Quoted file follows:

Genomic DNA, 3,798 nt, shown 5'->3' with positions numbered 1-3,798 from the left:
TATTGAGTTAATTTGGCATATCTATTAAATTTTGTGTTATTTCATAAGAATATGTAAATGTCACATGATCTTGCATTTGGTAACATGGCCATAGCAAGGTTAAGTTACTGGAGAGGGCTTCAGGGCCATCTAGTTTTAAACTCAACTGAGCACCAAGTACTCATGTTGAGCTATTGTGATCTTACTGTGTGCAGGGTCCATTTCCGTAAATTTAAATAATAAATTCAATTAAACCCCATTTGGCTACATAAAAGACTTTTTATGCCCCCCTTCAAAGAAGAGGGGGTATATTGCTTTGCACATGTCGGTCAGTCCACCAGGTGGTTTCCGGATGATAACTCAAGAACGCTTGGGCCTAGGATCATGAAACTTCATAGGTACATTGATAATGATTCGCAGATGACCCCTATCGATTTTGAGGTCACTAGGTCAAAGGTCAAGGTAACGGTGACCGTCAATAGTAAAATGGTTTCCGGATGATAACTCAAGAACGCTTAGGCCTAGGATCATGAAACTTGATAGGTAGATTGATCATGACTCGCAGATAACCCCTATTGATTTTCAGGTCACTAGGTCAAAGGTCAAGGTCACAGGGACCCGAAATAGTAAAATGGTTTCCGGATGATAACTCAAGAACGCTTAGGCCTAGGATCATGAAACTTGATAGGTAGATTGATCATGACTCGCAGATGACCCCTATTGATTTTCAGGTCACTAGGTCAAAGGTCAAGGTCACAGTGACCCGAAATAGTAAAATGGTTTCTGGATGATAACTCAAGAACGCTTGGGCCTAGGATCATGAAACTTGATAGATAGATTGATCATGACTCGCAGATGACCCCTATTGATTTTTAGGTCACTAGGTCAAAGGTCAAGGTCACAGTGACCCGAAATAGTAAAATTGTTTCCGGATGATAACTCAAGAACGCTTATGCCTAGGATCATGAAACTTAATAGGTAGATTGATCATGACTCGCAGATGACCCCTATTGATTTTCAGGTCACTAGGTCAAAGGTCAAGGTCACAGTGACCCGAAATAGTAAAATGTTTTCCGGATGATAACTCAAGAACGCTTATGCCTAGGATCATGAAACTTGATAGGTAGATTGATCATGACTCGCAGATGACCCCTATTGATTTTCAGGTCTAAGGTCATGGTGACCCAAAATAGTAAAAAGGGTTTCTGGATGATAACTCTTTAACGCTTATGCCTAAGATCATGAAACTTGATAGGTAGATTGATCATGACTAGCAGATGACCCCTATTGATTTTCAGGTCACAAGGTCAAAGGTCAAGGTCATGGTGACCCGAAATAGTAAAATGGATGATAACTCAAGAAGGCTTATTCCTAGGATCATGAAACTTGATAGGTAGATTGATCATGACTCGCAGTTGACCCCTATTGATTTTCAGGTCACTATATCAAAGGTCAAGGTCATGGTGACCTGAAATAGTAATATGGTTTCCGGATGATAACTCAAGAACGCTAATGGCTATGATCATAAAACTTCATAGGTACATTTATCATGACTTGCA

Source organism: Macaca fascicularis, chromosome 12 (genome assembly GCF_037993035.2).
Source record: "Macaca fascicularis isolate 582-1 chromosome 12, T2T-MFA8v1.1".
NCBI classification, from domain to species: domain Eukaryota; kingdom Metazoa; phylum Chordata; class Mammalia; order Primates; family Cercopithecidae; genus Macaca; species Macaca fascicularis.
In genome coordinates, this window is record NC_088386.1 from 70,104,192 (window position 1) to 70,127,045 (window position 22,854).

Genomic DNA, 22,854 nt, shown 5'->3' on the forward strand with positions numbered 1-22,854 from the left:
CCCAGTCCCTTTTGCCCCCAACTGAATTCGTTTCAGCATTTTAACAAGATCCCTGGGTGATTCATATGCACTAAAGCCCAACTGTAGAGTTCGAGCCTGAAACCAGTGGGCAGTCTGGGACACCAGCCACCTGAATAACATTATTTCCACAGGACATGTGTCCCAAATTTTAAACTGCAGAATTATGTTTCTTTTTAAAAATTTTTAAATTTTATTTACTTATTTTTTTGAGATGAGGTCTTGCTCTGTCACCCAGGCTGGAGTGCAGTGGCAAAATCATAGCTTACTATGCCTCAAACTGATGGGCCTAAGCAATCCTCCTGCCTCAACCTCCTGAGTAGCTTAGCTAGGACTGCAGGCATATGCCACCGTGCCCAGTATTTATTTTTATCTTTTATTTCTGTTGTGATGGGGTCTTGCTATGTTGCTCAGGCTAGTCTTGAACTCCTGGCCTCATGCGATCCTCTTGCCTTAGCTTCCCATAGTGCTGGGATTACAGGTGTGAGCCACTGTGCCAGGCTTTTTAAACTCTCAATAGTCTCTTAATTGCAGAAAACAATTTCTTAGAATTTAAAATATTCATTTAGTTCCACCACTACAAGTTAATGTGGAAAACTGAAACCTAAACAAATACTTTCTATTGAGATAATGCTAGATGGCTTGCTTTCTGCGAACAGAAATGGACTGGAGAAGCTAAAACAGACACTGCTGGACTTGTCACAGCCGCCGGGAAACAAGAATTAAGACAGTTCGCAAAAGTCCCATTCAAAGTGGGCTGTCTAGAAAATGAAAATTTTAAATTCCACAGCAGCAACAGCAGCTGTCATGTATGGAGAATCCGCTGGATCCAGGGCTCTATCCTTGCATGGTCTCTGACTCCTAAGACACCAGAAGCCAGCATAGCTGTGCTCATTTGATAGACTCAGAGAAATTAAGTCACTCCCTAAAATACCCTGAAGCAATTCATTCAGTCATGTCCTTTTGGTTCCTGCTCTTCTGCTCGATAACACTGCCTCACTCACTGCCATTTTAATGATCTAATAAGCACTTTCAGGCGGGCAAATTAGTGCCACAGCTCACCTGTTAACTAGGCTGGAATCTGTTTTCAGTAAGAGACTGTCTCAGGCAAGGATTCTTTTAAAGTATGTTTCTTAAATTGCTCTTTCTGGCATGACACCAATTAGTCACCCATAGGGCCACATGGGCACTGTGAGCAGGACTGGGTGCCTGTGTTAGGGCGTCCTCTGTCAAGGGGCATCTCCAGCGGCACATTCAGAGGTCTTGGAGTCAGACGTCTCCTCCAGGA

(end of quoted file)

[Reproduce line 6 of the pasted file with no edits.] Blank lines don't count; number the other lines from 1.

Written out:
In genome coordinates, this window is record NC_088386.1 from 70,104,192 (window position 1) to 70,127,045 (window position 22,854).